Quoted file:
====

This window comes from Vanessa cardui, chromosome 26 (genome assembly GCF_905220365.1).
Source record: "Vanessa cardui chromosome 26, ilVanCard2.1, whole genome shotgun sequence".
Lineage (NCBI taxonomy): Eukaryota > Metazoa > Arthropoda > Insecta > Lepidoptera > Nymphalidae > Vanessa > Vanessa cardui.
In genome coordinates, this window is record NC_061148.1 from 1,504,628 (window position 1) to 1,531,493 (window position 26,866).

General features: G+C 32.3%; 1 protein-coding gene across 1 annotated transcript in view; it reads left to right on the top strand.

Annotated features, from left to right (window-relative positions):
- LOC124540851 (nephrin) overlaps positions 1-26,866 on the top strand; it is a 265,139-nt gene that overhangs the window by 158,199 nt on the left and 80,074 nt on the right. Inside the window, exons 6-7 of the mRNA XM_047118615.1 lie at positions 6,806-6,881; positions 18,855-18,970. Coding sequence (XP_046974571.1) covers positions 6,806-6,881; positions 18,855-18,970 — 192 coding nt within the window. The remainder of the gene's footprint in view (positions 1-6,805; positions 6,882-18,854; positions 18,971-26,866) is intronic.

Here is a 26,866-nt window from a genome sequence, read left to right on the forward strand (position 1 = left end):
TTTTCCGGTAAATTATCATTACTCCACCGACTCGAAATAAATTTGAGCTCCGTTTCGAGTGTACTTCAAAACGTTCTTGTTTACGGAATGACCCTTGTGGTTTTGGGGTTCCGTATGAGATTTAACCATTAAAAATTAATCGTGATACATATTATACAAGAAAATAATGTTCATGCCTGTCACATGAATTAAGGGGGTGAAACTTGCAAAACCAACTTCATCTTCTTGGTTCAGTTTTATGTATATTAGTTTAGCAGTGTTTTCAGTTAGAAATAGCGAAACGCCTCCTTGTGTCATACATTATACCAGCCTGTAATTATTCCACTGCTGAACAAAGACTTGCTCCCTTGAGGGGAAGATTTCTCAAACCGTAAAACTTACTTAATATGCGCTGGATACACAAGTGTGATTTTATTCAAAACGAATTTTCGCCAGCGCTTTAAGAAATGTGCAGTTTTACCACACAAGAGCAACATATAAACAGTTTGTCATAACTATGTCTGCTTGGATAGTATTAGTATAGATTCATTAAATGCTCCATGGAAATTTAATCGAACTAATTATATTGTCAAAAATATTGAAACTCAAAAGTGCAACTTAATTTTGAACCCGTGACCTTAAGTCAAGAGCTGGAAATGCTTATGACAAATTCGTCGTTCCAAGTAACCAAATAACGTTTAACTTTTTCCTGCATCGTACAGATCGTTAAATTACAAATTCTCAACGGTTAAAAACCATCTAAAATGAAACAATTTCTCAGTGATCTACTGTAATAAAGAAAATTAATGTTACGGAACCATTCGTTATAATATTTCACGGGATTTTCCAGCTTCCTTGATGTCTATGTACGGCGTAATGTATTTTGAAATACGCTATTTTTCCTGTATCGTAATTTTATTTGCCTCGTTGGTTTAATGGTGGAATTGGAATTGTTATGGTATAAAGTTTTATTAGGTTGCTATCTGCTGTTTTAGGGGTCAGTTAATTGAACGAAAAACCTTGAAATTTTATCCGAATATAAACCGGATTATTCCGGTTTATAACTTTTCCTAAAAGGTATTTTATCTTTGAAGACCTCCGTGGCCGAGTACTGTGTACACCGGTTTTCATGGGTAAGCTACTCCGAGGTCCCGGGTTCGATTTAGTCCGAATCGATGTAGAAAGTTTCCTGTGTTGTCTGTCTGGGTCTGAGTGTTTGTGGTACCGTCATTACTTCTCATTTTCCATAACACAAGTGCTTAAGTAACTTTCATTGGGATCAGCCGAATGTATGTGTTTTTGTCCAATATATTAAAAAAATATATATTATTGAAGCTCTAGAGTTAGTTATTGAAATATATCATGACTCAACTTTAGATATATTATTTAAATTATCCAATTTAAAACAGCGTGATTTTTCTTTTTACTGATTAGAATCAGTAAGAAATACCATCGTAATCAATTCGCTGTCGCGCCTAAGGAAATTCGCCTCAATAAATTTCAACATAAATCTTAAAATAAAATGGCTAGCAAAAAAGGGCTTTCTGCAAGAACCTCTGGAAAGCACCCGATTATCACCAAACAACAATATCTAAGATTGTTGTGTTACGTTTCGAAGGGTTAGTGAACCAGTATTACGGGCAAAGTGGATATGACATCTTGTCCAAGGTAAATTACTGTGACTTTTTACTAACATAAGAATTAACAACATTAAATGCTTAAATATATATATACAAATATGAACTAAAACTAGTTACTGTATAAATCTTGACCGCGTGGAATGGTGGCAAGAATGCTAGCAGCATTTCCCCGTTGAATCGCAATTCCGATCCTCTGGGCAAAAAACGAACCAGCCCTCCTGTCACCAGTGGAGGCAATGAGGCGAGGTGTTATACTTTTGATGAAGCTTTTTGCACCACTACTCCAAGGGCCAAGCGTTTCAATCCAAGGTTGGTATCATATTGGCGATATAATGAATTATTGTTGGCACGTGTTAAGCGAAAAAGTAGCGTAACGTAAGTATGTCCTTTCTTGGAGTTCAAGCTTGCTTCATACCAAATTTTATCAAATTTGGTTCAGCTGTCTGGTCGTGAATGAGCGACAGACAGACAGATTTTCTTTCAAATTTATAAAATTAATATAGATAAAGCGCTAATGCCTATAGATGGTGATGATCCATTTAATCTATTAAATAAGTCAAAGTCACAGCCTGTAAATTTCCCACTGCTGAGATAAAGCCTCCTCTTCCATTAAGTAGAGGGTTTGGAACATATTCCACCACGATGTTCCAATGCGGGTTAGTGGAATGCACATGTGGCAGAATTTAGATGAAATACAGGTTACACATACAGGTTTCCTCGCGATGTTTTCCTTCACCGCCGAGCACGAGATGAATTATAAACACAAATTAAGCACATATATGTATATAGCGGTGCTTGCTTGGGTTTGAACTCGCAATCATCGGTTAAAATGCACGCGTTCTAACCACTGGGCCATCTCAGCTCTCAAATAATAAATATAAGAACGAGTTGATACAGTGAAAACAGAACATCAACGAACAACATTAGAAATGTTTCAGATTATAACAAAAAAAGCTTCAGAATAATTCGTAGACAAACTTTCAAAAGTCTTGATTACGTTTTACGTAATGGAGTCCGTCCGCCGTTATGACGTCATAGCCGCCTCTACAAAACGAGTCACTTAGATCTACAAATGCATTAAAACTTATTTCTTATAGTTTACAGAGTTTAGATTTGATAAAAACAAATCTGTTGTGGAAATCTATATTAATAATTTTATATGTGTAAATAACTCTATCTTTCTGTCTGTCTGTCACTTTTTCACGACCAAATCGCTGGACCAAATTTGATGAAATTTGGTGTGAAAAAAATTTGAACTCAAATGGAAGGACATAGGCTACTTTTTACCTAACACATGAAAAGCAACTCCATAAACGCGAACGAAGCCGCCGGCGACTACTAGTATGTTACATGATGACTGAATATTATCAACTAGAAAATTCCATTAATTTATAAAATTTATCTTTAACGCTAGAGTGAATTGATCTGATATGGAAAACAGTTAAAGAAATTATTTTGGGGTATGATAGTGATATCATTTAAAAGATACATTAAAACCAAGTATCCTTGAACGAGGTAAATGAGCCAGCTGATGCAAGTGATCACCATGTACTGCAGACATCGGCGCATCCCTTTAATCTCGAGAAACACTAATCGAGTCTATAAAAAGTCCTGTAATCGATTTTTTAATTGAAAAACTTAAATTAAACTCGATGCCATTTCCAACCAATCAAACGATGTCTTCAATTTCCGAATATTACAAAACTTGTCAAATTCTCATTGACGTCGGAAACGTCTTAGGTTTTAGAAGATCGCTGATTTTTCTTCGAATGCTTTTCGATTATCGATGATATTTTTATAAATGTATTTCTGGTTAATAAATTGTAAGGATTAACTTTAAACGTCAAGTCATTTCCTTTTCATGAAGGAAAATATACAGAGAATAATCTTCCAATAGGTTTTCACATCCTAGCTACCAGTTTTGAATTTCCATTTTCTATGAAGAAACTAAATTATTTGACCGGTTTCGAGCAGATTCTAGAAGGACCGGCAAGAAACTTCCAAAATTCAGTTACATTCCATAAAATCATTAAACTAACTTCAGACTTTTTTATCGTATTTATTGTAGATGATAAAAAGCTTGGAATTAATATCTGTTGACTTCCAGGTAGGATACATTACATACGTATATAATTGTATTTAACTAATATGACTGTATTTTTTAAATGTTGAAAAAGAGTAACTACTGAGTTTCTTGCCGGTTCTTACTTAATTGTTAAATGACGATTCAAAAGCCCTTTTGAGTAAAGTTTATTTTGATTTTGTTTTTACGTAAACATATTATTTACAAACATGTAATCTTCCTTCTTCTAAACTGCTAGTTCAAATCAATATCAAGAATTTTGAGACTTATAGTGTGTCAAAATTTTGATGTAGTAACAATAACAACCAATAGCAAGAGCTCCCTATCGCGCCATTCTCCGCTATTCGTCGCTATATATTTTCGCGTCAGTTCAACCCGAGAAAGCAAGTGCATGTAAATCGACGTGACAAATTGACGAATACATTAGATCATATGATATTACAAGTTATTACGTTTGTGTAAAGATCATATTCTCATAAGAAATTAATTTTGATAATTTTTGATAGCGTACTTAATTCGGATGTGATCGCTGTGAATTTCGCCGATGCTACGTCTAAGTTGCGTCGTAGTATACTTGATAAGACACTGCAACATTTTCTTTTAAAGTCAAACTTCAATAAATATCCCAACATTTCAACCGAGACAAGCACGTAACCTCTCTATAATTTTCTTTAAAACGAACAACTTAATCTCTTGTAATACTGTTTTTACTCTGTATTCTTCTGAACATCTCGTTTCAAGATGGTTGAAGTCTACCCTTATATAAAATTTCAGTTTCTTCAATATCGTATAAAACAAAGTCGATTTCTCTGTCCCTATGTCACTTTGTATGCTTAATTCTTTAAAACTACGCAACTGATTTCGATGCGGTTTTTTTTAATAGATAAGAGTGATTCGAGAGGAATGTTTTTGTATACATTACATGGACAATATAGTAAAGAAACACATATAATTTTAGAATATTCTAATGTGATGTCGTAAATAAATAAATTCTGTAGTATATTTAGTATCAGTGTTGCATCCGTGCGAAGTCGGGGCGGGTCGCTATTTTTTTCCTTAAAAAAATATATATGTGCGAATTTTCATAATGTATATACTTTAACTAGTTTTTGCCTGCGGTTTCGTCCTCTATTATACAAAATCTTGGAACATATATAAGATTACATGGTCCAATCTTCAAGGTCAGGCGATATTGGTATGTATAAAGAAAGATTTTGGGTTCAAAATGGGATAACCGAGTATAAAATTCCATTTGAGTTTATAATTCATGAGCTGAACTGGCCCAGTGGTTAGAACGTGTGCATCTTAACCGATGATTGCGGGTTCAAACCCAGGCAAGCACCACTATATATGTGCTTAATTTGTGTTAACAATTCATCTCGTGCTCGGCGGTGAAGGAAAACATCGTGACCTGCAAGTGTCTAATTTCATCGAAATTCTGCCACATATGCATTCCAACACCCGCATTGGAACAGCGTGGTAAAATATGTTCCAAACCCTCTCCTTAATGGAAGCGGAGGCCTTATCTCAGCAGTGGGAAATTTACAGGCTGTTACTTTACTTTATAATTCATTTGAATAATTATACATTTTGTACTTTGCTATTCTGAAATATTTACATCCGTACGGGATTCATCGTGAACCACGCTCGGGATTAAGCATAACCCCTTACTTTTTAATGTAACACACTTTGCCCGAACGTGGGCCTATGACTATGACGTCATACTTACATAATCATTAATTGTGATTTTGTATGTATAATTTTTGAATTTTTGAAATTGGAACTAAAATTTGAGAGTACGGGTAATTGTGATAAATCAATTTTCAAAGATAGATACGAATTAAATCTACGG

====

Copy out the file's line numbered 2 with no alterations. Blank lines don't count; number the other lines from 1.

Source record: "Vanessa cardui chromosome 26, ilVanCard2.1, whole genome shotgun sequence".